Courtside: Milosevic Trial

By Chris Stephen in The Hague (TU 292, 2-6 December, 2002)

Courtside: Milosevic Trial

By Chris Stephen in The Hague (TU 292, 2-6 December, 2002)

Friday, 29 April, 2005

From 1991 to 1992, Babic was president of the Croatian-Serb breakaway enclave, Republika Srpska Krajina, RSK. He is one of the most senior witnesses ever to appear before The Hague.

Babic’s lawyers said he had made the decision in order to counter allegations made during Milosevic’s cross-examination, and to “make the truth public”.

The court heard that the witness had been deposed in February 1992 after supporting a referendum into whether Croatia’s Serbs should accept the Vance peace plan.

The witness, a former dentist, said he had at first supported Milosevic’s plan to bring all Serbs into a single country when Yugoslavia began to break up.

He told the court that in 1991 he had been “under the spell” of Milosevic’s propaganda, and had wanted Serbs to stay within Yugoslavia when it began to disintegrate.

Babic said he realised later that the “ethno-centric” principles of Greater Serbia “were the main cause of ethnic conflicts, war, destruction and misery”.

“You did not protect the Serb people - you brought shame upon them. You brought misfortune on the Croatian and Muslim people,” Babic told Milosevic.

“You and your nationalistic politics now belong to the past, just as the politics of Franjo Tudjman and my own politics at that time,” he added.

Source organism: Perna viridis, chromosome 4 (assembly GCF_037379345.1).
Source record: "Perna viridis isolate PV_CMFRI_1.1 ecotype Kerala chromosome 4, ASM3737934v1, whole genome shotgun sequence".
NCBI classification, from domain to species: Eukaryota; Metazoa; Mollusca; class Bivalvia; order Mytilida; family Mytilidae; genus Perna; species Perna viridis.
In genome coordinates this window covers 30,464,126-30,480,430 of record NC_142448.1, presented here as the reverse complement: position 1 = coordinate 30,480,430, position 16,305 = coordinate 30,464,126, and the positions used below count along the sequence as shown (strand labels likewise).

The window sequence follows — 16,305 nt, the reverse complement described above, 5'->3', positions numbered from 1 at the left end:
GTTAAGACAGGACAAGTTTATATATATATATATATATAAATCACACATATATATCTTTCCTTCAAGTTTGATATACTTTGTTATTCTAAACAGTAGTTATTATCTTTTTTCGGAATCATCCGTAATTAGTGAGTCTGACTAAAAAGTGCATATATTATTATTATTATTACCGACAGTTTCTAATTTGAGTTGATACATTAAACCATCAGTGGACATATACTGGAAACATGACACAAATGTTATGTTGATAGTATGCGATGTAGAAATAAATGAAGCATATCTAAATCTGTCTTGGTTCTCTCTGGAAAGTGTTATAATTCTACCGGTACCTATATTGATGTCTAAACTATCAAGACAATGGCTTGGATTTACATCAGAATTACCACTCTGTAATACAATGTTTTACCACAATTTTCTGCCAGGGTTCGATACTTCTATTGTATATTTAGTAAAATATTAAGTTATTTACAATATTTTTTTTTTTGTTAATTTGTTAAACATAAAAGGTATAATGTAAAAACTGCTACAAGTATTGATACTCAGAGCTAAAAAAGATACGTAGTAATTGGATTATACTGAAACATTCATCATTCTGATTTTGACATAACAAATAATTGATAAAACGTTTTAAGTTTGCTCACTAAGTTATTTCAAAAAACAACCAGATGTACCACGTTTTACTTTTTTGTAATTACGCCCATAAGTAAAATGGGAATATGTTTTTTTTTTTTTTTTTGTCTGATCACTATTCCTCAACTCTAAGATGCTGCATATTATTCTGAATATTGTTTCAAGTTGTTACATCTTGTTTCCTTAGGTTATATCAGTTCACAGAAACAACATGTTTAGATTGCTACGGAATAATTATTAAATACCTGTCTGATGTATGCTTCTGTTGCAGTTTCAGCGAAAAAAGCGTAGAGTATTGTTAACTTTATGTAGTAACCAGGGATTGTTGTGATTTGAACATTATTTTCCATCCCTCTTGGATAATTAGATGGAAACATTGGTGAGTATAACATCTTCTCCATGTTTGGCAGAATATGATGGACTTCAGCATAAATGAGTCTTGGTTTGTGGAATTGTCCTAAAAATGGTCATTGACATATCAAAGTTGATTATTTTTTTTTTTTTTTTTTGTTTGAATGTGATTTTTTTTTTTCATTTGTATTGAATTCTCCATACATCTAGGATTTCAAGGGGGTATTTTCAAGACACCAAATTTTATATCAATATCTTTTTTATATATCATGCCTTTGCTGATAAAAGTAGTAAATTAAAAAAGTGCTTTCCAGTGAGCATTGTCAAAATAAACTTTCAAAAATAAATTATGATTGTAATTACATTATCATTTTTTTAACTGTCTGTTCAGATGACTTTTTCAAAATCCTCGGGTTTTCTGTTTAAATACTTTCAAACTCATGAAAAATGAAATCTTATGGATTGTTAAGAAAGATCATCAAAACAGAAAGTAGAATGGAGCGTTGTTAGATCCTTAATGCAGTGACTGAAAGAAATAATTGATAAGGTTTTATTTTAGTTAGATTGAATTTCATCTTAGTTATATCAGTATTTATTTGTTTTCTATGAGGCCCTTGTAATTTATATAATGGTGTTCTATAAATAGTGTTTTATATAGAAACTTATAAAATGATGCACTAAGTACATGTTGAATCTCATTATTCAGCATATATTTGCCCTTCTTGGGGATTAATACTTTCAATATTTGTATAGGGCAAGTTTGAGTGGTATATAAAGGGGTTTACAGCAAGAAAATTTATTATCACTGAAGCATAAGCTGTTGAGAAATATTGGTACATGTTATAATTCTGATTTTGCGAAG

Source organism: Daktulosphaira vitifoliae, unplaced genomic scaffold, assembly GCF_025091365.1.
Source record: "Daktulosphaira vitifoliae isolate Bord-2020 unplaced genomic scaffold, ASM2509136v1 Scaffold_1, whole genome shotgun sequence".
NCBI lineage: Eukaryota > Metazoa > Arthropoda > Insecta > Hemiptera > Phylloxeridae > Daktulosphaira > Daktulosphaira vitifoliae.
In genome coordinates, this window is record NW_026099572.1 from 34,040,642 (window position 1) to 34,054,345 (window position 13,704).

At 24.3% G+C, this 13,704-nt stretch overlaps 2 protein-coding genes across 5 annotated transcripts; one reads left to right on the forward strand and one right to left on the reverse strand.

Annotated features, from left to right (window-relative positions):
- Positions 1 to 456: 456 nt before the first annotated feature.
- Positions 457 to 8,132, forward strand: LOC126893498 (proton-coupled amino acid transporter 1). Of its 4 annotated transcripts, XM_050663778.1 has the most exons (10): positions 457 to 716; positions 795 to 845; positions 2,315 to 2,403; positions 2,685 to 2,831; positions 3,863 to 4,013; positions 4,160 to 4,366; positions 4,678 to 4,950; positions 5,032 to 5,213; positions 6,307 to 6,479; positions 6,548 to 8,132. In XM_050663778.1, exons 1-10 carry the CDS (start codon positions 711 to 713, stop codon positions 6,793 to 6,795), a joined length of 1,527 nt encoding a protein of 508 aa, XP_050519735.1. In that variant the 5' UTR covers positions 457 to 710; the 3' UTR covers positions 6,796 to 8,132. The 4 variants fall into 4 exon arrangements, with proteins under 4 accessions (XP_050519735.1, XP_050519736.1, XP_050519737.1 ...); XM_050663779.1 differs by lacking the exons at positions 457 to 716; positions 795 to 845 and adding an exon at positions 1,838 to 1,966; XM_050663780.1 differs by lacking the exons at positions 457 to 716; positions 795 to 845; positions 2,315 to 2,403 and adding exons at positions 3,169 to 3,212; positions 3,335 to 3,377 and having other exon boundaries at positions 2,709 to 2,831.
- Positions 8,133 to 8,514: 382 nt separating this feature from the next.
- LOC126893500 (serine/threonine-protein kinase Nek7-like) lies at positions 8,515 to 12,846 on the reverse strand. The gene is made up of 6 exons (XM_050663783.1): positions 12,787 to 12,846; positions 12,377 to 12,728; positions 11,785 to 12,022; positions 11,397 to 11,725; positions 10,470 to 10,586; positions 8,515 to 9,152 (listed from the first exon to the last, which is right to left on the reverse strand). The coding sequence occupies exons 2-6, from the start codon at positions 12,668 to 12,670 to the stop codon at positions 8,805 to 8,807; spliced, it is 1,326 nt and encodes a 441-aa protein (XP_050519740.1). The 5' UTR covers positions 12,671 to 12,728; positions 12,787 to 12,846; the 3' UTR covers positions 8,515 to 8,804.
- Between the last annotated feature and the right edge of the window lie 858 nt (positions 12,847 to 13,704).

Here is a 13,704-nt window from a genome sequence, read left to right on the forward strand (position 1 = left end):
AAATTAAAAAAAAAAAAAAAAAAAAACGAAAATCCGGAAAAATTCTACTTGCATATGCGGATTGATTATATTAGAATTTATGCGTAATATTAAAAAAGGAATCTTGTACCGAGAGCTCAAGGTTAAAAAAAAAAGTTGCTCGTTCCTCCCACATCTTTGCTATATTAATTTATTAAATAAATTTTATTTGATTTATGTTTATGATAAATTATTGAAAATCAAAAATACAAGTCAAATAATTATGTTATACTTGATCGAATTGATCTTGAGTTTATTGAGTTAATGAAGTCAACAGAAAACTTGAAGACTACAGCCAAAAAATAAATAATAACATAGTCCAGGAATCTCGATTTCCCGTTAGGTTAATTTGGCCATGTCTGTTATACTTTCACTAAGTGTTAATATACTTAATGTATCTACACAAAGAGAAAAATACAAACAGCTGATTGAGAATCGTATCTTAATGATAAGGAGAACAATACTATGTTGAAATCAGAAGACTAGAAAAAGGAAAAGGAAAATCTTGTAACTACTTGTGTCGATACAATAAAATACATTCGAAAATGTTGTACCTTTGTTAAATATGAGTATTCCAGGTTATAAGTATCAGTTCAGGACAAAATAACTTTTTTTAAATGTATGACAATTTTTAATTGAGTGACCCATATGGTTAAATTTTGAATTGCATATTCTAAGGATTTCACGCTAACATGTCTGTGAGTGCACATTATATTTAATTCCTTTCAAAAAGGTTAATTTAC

However, the former Serbian president replied, “The struggle for freedom will never be a thing of the past.”

Milosevic described Babic in cross-examination as “unreliable” and the kind of man who would “think, speak and do different things at the same time”.

He also accused the witness of stealing 170,000 US dollars and killing a police inspector investigating the theft.

Milosevic then referred to tapes of phone calls with former Bosnian Serb president Radovan Karadzic in which he called Babic “an idiot”, “ordinary scum”, “pig” and “Tudjman's trump”.

The previous week, Milosevic had branded these tapes as a “forgery”.

In his speeches – which were interrupted several times by Judge May - Milosevic accused Babic of suffering from “schizophrenic narcissism”, which was allegedly diagnosed by a doctor named Jovan Raskovic. The trial continues.

Chris Stephen is IWPR bureau chief in The Hague.

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